KUALA LUMPUR: Thousands of schools were shuttered across Malaysia and Indonesia on Thursday (Sep 19), affecting at least 1.7 million pupils, officials said, as toxic haze from rampant forest fires sent air quality plummeting.
Nearly 2,500 schools were ordered to shut their doors in Malaysia - including nearly 300 in the smog-hit capital Kuala Lumpur - over soaring health concerns sparked by toxic haze from out-of-control blazes in Indonesia's Sumatra and Borneo islands.
Indonesia said hundreds of schools in hard-hit Riau province on Sumatra would also be shut on Thursday, with 800 closed in one district alone, while about 1,300 were shut in its Central Kalimantan province on Borneo.
The closures affected at least 1.7 million students in Malaysia. It was not clear how many pupils were forced to stay home in neighbouring Indonesia.
Jakarta is deploying thousands of security forces and water-bombing aircraft to tackle the blazes, mostly started by illegal fires set to clear land for plantations.
The fires belch smog across Southeast Asia annually, but this year's are the worst since 2015 and have added to concerns about wildfire outbreaks worldwide exacerbating global warming.
Thursday's school shutdown marked the first mass closure in Kuala Lumpur as air quality deteriorated to "unhealthy" or "very unhealthy" levels on an official index in many parts of peninsular Malaysia, to the east of Sumatra, with the capital's skyline shrouded by dense smog.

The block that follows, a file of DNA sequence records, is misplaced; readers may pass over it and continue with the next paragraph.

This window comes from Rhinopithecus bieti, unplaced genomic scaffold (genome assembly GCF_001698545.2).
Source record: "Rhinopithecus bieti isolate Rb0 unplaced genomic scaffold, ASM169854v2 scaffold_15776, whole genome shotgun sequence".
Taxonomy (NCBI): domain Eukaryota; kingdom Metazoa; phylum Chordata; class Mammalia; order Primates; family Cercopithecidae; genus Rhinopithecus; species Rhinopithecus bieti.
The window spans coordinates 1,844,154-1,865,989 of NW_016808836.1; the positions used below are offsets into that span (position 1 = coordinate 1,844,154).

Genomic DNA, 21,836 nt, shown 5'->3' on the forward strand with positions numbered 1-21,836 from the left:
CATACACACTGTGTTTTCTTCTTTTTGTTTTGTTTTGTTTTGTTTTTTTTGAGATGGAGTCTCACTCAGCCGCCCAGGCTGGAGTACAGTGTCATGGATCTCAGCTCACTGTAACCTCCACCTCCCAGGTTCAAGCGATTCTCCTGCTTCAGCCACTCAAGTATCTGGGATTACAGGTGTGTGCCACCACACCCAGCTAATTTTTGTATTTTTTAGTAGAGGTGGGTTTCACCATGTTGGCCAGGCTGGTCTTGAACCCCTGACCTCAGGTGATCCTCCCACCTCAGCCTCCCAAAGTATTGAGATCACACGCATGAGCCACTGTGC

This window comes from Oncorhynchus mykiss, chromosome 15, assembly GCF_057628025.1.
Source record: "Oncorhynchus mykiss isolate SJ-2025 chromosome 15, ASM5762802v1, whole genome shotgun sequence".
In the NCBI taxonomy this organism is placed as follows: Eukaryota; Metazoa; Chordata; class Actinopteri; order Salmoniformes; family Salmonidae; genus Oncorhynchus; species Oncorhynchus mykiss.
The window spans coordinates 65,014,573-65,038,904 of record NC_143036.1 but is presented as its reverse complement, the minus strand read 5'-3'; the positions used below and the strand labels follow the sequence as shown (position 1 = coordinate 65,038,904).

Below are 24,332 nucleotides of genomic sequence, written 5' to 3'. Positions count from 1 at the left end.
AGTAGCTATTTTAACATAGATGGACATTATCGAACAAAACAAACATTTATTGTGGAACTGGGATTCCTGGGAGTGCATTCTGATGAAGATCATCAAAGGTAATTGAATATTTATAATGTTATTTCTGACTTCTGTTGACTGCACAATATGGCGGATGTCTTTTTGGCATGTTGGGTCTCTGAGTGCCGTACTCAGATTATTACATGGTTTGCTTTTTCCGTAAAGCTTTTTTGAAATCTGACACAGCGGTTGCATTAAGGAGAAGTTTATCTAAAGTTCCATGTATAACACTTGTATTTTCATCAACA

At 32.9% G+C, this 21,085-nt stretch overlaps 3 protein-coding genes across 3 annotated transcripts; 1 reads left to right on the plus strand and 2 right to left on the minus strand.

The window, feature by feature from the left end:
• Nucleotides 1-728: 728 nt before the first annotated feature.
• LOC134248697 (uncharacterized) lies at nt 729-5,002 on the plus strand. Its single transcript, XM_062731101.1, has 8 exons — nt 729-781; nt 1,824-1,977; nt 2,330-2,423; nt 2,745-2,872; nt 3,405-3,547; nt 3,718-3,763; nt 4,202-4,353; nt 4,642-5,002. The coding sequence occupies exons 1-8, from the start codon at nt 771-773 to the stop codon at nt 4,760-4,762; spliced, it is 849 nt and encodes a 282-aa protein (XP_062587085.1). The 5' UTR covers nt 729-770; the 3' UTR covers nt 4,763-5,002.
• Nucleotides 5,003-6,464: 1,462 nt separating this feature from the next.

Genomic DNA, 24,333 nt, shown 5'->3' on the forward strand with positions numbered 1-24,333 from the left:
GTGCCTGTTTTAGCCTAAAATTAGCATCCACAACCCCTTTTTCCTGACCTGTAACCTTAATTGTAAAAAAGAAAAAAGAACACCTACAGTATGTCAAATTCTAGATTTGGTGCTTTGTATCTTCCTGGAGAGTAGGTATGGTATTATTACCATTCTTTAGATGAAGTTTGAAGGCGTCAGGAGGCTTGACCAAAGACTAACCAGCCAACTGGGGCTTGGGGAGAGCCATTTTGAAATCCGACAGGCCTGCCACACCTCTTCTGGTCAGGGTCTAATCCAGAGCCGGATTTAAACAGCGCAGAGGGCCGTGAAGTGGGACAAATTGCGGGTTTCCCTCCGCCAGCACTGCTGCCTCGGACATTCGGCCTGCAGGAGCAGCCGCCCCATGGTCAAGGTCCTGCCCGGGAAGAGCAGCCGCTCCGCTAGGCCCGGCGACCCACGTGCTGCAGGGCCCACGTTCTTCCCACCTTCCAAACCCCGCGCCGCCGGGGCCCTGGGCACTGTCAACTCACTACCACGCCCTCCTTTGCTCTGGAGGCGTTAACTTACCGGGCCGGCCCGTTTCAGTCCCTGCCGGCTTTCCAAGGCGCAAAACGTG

Malaysia's Sarawak state, on Borneo, was also smothered in toxic haze, as the fires hike diplomatic tensions.
Borneo is divided between Indonesia, Malaysia and Brunei.
A growing number of Malaysians were suffering health problems due to the haze, with authorities saying there had been a sharp increase in outpatients at government hospitals - many suffering dry and itchy eyes.
Poor visibility closed several airports in the Indonesian part of Borneo, and scores of flights have already been diverted and cancelled in the region in recent days due to the smog.
Authorities have tried to induce rain through a technique called cloud seeding in a bid to extinguish the fires in Indonesia.
But the onset of the rainy season, which usually starts in October, could be the only thing able to douse the blazes.
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